Soldiers playing chess at chow time

Also in camps on land and or on board ships many troops in WWII enjoyed playing games. Many liked to shoot craps; until they ran out of money. Some in the rear enjoyed playing sports, and many in closer quarters played poker, pinochle, bridge, checkers and chess; all depending on the whims of each branch of service and equipment on hand.


So the game of chess has been a favorite for many years.


As the history of games is revealed, men in board games were usually called stones, pieces, or some similar term that does not imply a gender. Men promoted to kings are called dames or ladies instead. In these early languages, and customs, the queen in chess or in card games is usually called by the same term as the kings in draughts. So we can surmise how the concept and term Queen of Battle evolved and survives today.


The term infantry dates back to the 1570s, and taken quite possibly from French infantrie, and even from older Italian, Spanish infanteria described as "foot-soldiers which would be a force composed of those two inexperienced or low in rank for cavalry.

The term also roots back from the Latin infante "foot soldier," which was originally "a youth," and also infantem meaning "infants collectively". The most effective method for locating all enemy forces on a battlefield is still the infantry patrol, and it is the presence or absence of infantry that ultimately determines whether a particular piece of ground has been lost, captured or held.


Examples in history circa 200 BC, using infantry would be well represented by Hannibal the great military genius from Carthage, who battled the Romans, and at times even used elephants. Like others of the day Calvary decimated their enemies with sabers, then the men on the ground with shield and long knives took the ground away from the enemy in close hand to hand combat.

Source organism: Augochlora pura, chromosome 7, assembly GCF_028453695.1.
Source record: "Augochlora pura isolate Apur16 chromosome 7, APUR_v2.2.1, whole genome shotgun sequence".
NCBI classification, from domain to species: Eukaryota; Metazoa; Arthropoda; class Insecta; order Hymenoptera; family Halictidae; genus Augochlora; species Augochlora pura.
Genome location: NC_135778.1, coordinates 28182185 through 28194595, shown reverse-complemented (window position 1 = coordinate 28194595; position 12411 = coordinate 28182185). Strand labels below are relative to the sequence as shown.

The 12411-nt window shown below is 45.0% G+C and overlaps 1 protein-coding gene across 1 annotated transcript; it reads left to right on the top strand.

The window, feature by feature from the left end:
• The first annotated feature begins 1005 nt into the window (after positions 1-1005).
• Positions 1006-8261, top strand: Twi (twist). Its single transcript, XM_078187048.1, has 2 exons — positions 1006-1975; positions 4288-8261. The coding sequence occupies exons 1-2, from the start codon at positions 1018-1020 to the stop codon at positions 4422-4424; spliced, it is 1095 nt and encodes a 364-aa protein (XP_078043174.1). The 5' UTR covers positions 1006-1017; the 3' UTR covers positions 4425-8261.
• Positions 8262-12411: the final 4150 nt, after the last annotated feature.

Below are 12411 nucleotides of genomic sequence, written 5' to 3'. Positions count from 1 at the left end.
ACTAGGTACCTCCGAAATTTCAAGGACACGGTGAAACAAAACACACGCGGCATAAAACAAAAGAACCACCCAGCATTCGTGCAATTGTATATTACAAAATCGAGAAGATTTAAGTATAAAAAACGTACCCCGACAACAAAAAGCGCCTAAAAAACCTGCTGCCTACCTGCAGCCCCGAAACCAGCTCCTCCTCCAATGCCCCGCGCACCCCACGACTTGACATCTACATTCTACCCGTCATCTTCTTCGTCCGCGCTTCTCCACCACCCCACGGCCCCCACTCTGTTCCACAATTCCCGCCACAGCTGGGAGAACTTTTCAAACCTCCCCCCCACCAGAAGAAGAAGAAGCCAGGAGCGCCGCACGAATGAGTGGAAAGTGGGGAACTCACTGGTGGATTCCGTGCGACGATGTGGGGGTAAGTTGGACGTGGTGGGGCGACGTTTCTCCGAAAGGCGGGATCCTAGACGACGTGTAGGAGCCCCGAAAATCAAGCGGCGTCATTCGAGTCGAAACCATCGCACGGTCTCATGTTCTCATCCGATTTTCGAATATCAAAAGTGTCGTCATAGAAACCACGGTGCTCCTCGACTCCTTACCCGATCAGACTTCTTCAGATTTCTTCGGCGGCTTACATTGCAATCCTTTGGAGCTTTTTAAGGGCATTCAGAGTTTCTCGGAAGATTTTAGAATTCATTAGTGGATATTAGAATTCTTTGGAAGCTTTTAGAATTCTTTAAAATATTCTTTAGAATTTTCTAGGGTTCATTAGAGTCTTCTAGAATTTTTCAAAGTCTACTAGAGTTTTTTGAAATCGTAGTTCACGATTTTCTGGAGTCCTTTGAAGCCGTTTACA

Hannibal was followed later by another great leader over 100 years later; Julius Caesar, a Roman general, statesman, and consul, and notable author of Latin prose. He played a critical role in the events around that led to the demise of the Roman Republic and the rise of the Roman Empire. He is known for building a bridge across the Rhine and conducted the first invasion of Britain.

Julius Caesar



The Roman infantry would wait for the enemy to come to them and await the order to advance. Upon receiving this order, the soldiers would take one step forward and thrust their shields, or scuta, into the bodies and faces of the enemy, causing them to lose their balance. They used a short knife called a Gladius and later on a Spatha.


We also want to remember Charlemagne who was crowned in 800 AD, his vast empire in Europe protected and won by cavalrymen with their swords and men on the ground with shields, spears, arrows and up close with daggers. His legacy includes thousands of enemy dying at his hand, and many of prisoners murdered as he forced Christianity on populations. He was a learned man and a ruler for thirteen years being who left his mark on history all over Europe.